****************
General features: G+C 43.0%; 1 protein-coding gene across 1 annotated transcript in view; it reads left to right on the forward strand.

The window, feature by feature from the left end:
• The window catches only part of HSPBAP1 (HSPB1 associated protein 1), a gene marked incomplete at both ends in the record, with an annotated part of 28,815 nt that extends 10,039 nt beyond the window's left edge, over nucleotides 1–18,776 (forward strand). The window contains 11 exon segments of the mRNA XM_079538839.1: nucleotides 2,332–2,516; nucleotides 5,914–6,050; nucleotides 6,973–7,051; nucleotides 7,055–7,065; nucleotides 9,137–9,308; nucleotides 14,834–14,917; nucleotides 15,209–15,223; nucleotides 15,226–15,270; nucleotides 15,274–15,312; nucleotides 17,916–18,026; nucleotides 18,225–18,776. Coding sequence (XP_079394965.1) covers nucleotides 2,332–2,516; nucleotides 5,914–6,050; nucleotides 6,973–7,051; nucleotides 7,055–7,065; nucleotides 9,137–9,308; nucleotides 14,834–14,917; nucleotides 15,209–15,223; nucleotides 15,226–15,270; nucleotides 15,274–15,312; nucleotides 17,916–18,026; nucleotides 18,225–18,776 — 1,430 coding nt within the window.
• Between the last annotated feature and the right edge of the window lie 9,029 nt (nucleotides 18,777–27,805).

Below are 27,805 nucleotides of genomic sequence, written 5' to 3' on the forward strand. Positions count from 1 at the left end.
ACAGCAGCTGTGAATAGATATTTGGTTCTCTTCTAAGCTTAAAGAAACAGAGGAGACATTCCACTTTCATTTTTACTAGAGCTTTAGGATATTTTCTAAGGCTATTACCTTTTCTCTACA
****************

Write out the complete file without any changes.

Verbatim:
General features: G+C 43.0%; 1 protein-coding gene across 1 annotated transcript in view; it reads left to right on the forward strand.

The window, feature by feature from the left end:
• The window catches only part of HSPBAP1 (HSPB1 associated protein 1), a gene marked incomplete at both ends in the record, with an annotated part of 28,815 nt that extends 10,039 nt beyond the window's left edge, over nucleotides 1–18,776 (forward strand). The window contains 11 exon segments of the mRNA XM_079538839.1: nucleotides 2,332–2,516; nucleotides 5,914–6,050; nucleotides 6,973–7,051; nucleotides 7,055–7,065; nucleotides 9,137–9,308; nucleotides 14,834–14,917; nucleotides 15,209–15,223; nucleotides 15,226–15,270; nucleotides 15,274–15,312; nucleotides 17,916–18,026; nucleotides 18,225–18,776. Coding sequence (XP_079394965.1) covers nucleotides 2,332–2,516; nucleotides 5,914–6,050; nucleotides 6,973–7,051; nucleotides 7,055–7,065; nucleotides 9,137–9,308; nucleotides 14,834–14,917; nucleotides 15,209–15,223; nucleotides 15,226–15,270; nucleotides 15,274–15,312; nucleotides 17,916–18,026; nucleotides 18,225–18,776 — 1,430 coding nt within the window.
• Between the last annotated feature and the right edge of the window lie 9,029 nt (nucleotides 18,777–27,805).

Below are 27,805 nucleotides of genomic sequence, written 5' to 3' on the forward strand. Positions count from 1 at the left end.
ACAGCAGCTGTGAATAGATATTTGGTTCTCTTCTAAGCTTAAAGAAACAGAGGAGACATTCCACTTTCATTTTTACTAGAGCTTTAGGATATTTTCTAAGGCTATTACCTTTTCTCTACA